You can sign an engagement statement with a lawyer which means you have formally agreed to let them represent you, even though you may not yet need to do any actual work (i.e. you don’t need to pay them anything until the time a deal needs to be done, or you need to set up properly in the USA).

Your lawyers want you to grow as a client so they can be a great advocates. Pick a lawyer that has a well established background working with start-ups and technology companies and they will be able to intro you to people, they may well be happy to give you a lot of free advice, and in our case we even got some party invites and a free lunch!

We signed up with Lowenstein Sandler who are associated with First Round Capital and also have a guy who had done flip ups of New Zealand companies before. I believe Chris Dixon also recommends a few firms on his blog .

Be prepared to pivot, but don’t be too flimsy.

A hazard of meeting with a lot of people who have already been successful is that they will have their own ideas about where you should take your business. 

These are often great ideas, but its also not uncommon for two very smart people to have contradictory thoughts about what you should be doing.

At the end of the day its your company and you have to stick to what excites you, and the directions that fit your strengths.

If people are constantly suggesting a lot of ideas for you it could be a sign that you aren’t articulating a compelling vision for what you are doing.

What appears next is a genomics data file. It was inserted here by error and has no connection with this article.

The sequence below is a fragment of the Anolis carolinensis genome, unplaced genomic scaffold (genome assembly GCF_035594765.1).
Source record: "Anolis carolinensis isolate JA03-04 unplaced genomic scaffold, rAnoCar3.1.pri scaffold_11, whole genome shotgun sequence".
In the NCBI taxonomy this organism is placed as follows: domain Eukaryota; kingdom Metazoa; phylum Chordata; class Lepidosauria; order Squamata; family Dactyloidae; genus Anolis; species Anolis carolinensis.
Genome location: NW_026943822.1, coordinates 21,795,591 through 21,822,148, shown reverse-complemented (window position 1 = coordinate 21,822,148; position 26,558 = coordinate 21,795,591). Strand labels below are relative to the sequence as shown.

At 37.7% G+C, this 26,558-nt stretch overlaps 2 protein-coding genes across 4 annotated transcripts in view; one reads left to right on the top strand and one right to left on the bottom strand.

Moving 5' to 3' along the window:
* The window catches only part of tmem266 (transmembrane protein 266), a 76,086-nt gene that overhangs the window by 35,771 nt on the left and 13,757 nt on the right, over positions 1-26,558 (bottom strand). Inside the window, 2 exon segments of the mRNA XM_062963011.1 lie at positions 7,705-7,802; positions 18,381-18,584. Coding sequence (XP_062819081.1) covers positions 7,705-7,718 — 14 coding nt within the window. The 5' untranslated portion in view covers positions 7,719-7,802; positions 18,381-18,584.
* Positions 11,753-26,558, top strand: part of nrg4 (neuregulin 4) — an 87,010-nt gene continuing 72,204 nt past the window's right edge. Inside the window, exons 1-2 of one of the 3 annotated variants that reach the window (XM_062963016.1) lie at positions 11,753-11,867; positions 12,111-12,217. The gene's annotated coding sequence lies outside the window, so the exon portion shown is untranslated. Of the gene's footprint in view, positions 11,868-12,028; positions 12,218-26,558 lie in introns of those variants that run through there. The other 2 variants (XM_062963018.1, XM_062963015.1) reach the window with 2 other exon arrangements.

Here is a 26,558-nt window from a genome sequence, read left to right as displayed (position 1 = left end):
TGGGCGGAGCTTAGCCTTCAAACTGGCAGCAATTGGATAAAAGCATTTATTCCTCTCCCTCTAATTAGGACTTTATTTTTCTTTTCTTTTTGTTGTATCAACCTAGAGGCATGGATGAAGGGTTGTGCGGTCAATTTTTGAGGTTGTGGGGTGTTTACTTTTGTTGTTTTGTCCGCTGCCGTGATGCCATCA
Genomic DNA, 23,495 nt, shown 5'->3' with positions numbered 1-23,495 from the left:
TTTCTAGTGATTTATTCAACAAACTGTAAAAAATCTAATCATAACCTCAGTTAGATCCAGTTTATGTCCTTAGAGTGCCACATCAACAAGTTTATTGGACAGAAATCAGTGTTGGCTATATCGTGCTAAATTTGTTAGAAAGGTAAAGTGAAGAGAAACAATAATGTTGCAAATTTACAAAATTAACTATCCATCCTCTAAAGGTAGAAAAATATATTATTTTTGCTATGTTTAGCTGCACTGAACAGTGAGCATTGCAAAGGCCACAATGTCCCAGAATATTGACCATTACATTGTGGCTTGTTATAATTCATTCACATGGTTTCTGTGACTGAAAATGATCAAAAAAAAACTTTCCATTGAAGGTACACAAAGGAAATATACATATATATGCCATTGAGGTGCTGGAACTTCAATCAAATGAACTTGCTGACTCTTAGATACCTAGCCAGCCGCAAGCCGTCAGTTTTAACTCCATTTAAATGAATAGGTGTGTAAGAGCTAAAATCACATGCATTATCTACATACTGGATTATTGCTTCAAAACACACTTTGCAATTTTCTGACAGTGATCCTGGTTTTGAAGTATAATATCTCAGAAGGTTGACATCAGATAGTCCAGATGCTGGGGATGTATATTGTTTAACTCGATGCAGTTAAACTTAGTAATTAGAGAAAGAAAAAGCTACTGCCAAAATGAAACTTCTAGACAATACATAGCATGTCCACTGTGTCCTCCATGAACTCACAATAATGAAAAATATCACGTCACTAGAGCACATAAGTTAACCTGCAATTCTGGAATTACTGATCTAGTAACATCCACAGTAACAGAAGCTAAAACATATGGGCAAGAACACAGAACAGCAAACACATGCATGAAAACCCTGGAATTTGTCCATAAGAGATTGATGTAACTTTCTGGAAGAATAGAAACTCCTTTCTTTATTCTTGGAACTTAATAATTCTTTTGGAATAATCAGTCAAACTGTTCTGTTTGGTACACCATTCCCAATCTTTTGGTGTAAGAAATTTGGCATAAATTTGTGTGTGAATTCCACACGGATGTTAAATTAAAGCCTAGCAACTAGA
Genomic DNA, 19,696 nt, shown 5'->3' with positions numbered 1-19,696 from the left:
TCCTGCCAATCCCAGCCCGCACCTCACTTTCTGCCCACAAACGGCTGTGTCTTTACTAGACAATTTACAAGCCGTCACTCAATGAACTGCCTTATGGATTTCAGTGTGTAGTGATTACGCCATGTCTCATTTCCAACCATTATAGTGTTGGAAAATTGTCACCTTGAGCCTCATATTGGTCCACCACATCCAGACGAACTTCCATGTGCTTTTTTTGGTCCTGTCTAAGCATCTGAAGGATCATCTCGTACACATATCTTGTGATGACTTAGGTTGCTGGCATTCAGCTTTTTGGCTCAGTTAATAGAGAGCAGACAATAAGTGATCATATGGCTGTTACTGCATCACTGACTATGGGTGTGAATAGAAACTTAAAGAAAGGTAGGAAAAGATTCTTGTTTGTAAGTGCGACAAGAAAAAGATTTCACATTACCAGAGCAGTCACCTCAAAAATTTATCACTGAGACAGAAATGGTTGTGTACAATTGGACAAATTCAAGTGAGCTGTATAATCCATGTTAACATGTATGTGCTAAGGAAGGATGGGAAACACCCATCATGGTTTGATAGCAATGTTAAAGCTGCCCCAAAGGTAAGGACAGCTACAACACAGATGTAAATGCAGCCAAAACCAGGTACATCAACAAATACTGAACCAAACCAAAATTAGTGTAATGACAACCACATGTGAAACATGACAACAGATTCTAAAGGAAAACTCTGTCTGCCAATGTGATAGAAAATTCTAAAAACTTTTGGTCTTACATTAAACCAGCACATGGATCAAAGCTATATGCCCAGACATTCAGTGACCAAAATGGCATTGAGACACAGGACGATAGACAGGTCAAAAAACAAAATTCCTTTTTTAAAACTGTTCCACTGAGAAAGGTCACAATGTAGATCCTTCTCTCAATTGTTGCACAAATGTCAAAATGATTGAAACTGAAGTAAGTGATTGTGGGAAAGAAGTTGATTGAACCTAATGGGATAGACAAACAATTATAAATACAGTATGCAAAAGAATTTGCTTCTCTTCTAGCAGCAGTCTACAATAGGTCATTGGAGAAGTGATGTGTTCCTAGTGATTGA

If people who know technology well can’t grasp your pitch then your product will most likely also struggle with consumers.

This isn’t always going to be the case (think Twitter.. how did anyone ever define that?) but if when you discuss your product things inevitably steers towards changing the direction of what you are doing instead of how to realize the goals you have set out than maybe your core proposition needs some work.

Don’t pivot constantly to follow someone else’s vision, get the core hook of your product right on terms that you are happy with, then find people who will help you realize those goals.

Things will take longer than you hope.

It took us almost three months to get a meeting with Hyperfactory CEO Derek Handley after we arrived, but this led to an office space, connections with lots of great people, and some great input from Derek. Don’t take it personally if people are busy.

You may well be fresh off the boat with lots of big ideas, and from the point of view of the local tech and investment you are just that. People will be happy to help you, but when it comes to writing a cheque they will most probably want to wait around for a while to see if you are not just going to give up and go home.

Most of the people who have started successful companies might have started several companies before their current one, or worked in a key role for one that was successful. In order for people to trust you you will need to spend some time building relationships and proving your smarts / staying power, either that or you better hope your product has mad traction!